UK’s Boris Johnson barely survives no-confidence vote

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UK's Boris Johnson barely survives no-confidence vote

It’s not time to go for BoJo — yet.

British Prime Minister Boris Johnson narrowly defeated a no-confidence vote by members of his Conservative Party on Monday, but the outcome pointed to deep divisions less than three years after Johnson led the Tories to their biggest election victory since the zenith of Margaret Thatcher in the mid-1980s.

The 211-148 result means Johnson cannot be challenged from within the Conservative ranks for one full year. However, the outcome also means that more than half the House of Commons either opposes Johnson or has expressed no confidence in him.

Sensing an opportunity to force an early election, the opposition Labour Party announced it would put forward its own no-confidence motion for the whole House to vote on Tuesday.

Monday’s vote was called after 54 Conservative Members of Parliament submitted letters to the 1922 Committee — the organization of back-bench Tories — demanding that Johnson’s leadership be put to the test in the aftermath of the “Partygate” scandal.

“Partygate” refers to 16 social gatherings the prime minister and members of his staff attended during the same period when Johnson and the British government put social distancing measures in place during the height of COVID-19. 

British Prime Minister Boris Johnson narrowly defeated a no-confidence vote by members of his Conservative Party.
British Prime Minister Boris Johnson narrowly survived a no-confidence vote by members of his Conservative Party.
Leon Neal/Pool via REUTERS
British Prime Minister Boris Johnson narrowly defeated a no-confidence vote by members of his Conservative Party Monday.
The challenge to Johnson’s authority came less than three years after his monumental victory for the Conservative Party.
UK Parliament/Jessica Taylor/Handout via REUTERS

A highly anticipated report on the scandal released last month found that the behavior of the government was “difficult to justify” as it asked citizens “to accept far-reaching restrictions on their lives.”

“At least some of the gatherings in question represent a serious failure to observe not just the high standards expected of those working at the heart of Government but also of the standards expected of the entire British population at the time,” senior civil servant Sue Gray wrote

Johnson also was fined 50 pounds ($63) by police for attending one party, making him the first prime minister sanctioned for breaking the law while in office.

At the time, Johnson gave a half-hearted apology to the House of Commons, saying, “I am humbled and I have learned a lesson.” 

Boris Johnson in front of a table filled with bottles at a November 2020 event.
Johnson in front of a table filled with bottles at a November 2020 event.
UK Cabinet Office

On Monday, Johnson implored his parliamentary colleagues to keep him in power amid what he called “domestic political drama” and warned that Labour “would be an utter disaster in office.”

Not all had been convinced by his case.

“Today’s decision is change or lose,” said Jeremy Hunt, who ran against Johnson for the Conservative leadership in 2019 but has largely refrained from criticizing him since. “I will be voting for change.”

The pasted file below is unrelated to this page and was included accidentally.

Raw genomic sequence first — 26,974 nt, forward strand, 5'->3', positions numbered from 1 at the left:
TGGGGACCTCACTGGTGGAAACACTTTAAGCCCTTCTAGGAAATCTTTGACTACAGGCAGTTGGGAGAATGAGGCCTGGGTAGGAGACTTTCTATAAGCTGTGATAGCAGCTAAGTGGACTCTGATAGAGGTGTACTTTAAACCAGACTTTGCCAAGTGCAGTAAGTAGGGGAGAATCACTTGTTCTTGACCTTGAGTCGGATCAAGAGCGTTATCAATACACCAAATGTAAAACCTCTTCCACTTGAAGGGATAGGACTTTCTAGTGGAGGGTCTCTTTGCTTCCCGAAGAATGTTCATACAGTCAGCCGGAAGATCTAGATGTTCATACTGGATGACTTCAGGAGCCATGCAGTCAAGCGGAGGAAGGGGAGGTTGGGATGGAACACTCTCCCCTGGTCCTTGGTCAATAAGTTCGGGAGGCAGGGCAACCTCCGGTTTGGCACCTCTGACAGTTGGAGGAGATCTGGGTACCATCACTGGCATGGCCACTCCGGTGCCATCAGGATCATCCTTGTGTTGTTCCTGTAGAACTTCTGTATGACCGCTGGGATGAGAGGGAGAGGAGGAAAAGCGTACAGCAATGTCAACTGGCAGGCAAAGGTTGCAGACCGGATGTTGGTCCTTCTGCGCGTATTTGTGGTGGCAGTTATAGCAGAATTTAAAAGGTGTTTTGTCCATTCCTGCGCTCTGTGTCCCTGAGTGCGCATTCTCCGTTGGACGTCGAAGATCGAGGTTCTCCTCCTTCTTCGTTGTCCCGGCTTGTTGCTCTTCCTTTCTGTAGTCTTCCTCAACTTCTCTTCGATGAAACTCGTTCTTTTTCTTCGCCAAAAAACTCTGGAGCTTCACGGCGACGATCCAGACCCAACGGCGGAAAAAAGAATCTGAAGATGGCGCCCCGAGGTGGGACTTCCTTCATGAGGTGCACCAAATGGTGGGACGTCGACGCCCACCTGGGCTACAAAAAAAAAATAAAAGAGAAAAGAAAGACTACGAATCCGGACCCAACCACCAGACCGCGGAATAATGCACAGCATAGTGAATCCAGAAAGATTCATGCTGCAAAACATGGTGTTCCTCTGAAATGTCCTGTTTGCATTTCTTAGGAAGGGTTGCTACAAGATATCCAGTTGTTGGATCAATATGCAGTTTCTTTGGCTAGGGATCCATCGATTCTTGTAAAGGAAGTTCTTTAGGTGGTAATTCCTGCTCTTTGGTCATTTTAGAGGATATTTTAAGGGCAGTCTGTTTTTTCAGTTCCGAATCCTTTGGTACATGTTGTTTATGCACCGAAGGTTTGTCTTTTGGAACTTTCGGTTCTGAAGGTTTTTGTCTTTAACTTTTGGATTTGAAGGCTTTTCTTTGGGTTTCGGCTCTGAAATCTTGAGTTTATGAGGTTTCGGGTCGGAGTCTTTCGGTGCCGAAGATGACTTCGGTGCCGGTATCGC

Lawmaker Jesse Norman, a longtime Johnson supporter, said the prime minister had “presided over a culture of casual law-breaking” and had left the government “adrift and distracted.”

Monday's vote was called after 54 Conservative Members of Parliament submitted letters to the 1922 Committee asking for his removal from office.
Monday’s vote was called after 54 Conservative Members of Parliament submitted letters to the 1922 Committee asking for his removal from office.
TOLGA AKMEN/AFP via Getty Images

Another Tory legislator, John Penrose, quit Monday as the prime minister’s “anticorruption champion,” saying Johnson had breached the government code of conduct with his Partygate behavior.

After 12 years of Conservative prime ministers, recent polls indicate that British voters are set to give Labour a majority at the next election, which must be held no later than January 2025. The next pressure point for Johnson will come later this month, when the Tories could lose two by-elections triggered by Conservative MPs resigning over sex scandals.

A startling sign of Johnson’s dropping popularity came on Friday, when he was booed as he arrived at St. Paul’s Cathedral for a thanksgiving service celebrating Queen Elizabeth II’s Platinum Jubilee.

Despite the drama, Johnson’s ministers have expressed support for the party leader.

Boris as fined 50 pounds ($63) by police for attending one party, making him the first prime minister sanctioned for breaking the law while in office.
Johnson was fined 50 pounds ($63) by police for attending one party, making him the first prime minister sanctioned for breaking the law while in office.
UK Cabinet Office

“The Prime Minister has my 100% backing in today’s vote and I strongly encourage colleagues to support him,” Foreign Secretary Liz Truss, one of the favorites to succeed him, wrote in a tweet.

Cabinet minister Steve Barclay, a Johnson ally, said toppling the leader now would be “indefensible.”

“The problems we face aren’t easy to solve” but Conservatives have the right plan to tackle them, he wrote on the Conservative Home website.

“To disrupt that progress now would be inexcusable to many who lent their vote to us for the first time at the last general election, and who want to see our prime minister deliver the changes promised for their communities.”

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